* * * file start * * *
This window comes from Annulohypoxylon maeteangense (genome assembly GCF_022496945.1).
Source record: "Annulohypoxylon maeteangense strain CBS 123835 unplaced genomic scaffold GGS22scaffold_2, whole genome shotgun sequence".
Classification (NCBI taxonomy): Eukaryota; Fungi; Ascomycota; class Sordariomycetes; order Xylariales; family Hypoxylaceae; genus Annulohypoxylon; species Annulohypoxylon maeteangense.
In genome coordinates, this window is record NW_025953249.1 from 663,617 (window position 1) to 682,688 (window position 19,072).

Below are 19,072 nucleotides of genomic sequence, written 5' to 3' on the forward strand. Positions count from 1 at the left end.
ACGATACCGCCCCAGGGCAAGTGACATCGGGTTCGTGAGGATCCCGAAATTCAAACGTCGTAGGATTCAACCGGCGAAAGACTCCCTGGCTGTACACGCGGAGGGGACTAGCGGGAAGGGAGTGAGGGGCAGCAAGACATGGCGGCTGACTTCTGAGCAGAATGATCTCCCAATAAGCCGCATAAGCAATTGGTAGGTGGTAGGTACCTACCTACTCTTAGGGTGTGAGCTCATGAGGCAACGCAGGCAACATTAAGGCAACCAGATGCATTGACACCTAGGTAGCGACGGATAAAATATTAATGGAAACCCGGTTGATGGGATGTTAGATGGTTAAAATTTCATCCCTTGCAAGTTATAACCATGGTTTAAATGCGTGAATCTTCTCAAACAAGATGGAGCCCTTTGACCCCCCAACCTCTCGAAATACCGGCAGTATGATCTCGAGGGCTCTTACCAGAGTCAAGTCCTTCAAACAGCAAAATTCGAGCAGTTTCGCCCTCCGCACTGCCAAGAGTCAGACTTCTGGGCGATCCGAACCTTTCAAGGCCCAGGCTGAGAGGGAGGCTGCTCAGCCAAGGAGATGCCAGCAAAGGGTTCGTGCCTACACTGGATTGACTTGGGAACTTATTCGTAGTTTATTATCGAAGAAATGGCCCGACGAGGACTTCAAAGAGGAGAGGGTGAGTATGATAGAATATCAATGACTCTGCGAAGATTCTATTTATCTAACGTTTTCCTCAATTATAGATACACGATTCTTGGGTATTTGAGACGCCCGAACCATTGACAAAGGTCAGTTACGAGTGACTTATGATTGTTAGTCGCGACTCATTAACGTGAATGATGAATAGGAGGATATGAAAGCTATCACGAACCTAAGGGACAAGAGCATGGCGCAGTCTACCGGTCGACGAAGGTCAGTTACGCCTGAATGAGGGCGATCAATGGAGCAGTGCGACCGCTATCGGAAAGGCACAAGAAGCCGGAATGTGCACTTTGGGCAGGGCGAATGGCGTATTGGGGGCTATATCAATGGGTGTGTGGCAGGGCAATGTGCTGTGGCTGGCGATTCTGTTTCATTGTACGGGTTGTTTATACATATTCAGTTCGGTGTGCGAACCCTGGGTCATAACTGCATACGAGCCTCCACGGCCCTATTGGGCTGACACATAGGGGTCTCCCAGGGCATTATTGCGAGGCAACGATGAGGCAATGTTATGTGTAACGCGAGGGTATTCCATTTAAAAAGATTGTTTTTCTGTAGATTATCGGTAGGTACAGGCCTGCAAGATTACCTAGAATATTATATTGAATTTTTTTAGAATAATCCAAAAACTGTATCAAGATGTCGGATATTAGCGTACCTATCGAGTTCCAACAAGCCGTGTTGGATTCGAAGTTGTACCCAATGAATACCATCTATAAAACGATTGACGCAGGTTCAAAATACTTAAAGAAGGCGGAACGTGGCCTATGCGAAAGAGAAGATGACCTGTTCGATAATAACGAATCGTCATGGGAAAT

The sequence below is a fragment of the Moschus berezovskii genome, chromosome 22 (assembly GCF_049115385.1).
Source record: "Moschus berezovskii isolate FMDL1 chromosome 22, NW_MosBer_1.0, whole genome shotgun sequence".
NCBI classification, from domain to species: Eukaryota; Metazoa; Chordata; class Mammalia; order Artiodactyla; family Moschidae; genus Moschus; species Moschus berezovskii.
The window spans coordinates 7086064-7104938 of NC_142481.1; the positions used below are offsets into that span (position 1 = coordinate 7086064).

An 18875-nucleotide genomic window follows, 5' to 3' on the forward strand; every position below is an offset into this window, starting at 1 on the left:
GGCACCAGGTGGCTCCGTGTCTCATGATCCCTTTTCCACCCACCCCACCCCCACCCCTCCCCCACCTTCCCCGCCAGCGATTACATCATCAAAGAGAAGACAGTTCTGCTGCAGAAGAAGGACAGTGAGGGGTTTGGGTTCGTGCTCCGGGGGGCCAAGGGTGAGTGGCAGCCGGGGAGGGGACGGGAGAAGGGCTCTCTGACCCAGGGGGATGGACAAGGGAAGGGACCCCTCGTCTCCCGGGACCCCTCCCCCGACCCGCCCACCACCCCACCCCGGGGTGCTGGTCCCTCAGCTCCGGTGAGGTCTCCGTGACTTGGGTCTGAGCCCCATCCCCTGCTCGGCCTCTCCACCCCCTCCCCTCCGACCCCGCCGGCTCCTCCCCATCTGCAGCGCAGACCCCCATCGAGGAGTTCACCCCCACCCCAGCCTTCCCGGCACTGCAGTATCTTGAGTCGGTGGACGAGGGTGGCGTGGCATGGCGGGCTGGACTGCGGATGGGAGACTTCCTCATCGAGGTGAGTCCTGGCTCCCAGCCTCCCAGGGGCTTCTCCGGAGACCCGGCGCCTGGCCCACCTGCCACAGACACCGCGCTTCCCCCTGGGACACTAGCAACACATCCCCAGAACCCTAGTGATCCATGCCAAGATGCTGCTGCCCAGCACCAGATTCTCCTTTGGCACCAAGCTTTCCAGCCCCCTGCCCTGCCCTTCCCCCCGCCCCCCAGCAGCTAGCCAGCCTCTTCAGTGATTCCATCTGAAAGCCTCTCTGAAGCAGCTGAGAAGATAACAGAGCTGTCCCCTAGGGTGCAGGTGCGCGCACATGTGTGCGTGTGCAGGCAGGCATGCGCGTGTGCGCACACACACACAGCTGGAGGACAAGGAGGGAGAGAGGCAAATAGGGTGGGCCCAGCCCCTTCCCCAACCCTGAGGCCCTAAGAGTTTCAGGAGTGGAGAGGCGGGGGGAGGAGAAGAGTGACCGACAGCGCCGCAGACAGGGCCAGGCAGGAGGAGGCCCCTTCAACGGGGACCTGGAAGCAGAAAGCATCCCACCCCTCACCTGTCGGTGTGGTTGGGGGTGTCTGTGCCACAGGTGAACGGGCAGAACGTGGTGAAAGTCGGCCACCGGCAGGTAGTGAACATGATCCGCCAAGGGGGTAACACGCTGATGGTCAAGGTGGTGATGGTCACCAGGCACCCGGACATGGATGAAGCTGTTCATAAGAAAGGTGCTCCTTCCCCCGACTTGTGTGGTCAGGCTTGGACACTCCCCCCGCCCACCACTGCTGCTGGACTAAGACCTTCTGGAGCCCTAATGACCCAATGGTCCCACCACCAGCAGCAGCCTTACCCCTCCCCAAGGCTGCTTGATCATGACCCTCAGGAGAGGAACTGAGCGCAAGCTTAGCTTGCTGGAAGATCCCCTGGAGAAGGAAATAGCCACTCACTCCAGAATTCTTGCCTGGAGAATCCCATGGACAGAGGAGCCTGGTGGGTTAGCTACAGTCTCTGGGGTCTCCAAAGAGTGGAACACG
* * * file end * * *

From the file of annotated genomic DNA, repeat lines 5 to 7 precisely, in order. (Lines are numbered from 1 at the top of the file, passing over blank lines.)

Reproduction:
Below are 19,072 nucleotides of genomic sequence, written 5' to 3' on the forward strand. Positions count from 1 at the left end.
ACGATACCGCCCCAGGGCAAGTGACATCGGGTTCGTGAGGATCCCGAAATTCAAACGTCGTAGGATTCAACCGGCGAAAGACTCCCTGGCTGTACACGCGGAGGGGACTAGCGGGAAGGGAGTGAGGGGCAGCAAGACATGGCGGCTGACTTCTGAGCAGAATGATCTCCCAATAAGCCGCATAAGCAATTGGTAGGTGGTAGGTACCTACCTACTCTTAGGGTGTGAGCTCATGAGGCAACGCAGGCAACATTAAGGCAACCAGATGCATTGACACCTAGGTAGCGACGGATAAAATATTAATGGAAACCCGGTTGATGGGATGTTAGATGGTTAAAATTTCATCCCTTGCAAGTTATAACCATGGTTTAAATGCGTGAATCTTCTCAAACAAGATGGAGCCCTTTGACCCCCCAACCTCTCGAAATACCGGCAGTATGATCTCGAGGGCTCTTACCAGAGTCAAGTCCTTCAAACAGCAAAATTCGAGCAGTTTCGCCCTCCGCACTGCCAAGAGTCAGACTTCTGGGCGATCCGAACCTTTCAAGGCCCAGGCTGAGAGGGAGGCTGCTCAGCCAAGGAGATGCCAGCAAAGGGTTCGTGCCTACACTGGATTGACTTGGGAACTTATTCGTAGTTTATTATCGAAGAAATGGCCCGACGAGGACTTCAAAGAGGAGAGGGTGAGTATGATAGAATATCAATGACTCTGCGAAGATTCTATTTATCTAACGTTTTCCTCAATTATAGATACACGATTCTTGGGTATTTGAGACGCCCGAACCATTGACAAAGGTCAGTTACGAGTGACTTATGATTGTTAGTCGCGACTCATTAACGTGAATGATGAATAGGAGGATATGAAAGCTATCACGAACCTAAGGGACAAGAGCATGGCGCAGTCTACCGGTCGACGAAGGTCAGTTACGCCTGAATGAGGGCGATCAATGGAGCAGTGCGACCGCTATCGGAAAGGCACAAGAAGCCGGAATGTGCACTTTGGGCAGGGCGAATGGCGTATTGGGGGCTATATCAATGGGTGTGTGGCAGGGCAATGTGCTGTGGCTGGCGATTCTGTTTCATTGTACGGGTTGTTTATACATATTCAGTTCGGTGTGCGAACCCTGGGTCATAACTGCATACGAGCCTCCACGGCCCTATTGGGCTGACACATAGGGGTCTCCCAGGGCATTATTGCGAGGCAACGATGAGGCAATGTTATGTGTAACGCGAGGGTATTCCATTTAAAAAGATTGTTTTTCTGTAGATTATCGGTAGGTACAGGCCTGCAAGATTACCTAGAATATTATATTGAATTTTTTTAGAATAATCCAAAAACTGTATCAAGATGTCGGATATTAGCGTACCTATCGAGTTCCAACAAGCCGTGTTGGATTCGAAGTTGTACCCAATGAATACCATCTATAAAACGATTGACGCAGGTTCAAAATACTTAAAGAAGGCGGAACGTGGCCTATGCGAAAGAGAAGATGACCTGTTCGATAATAACGAATCGTCATGGGAAAT

The sequence below is a fragment of the Moschus berezovskii genome, chromosome 22 (assembly GCF_049115385.1).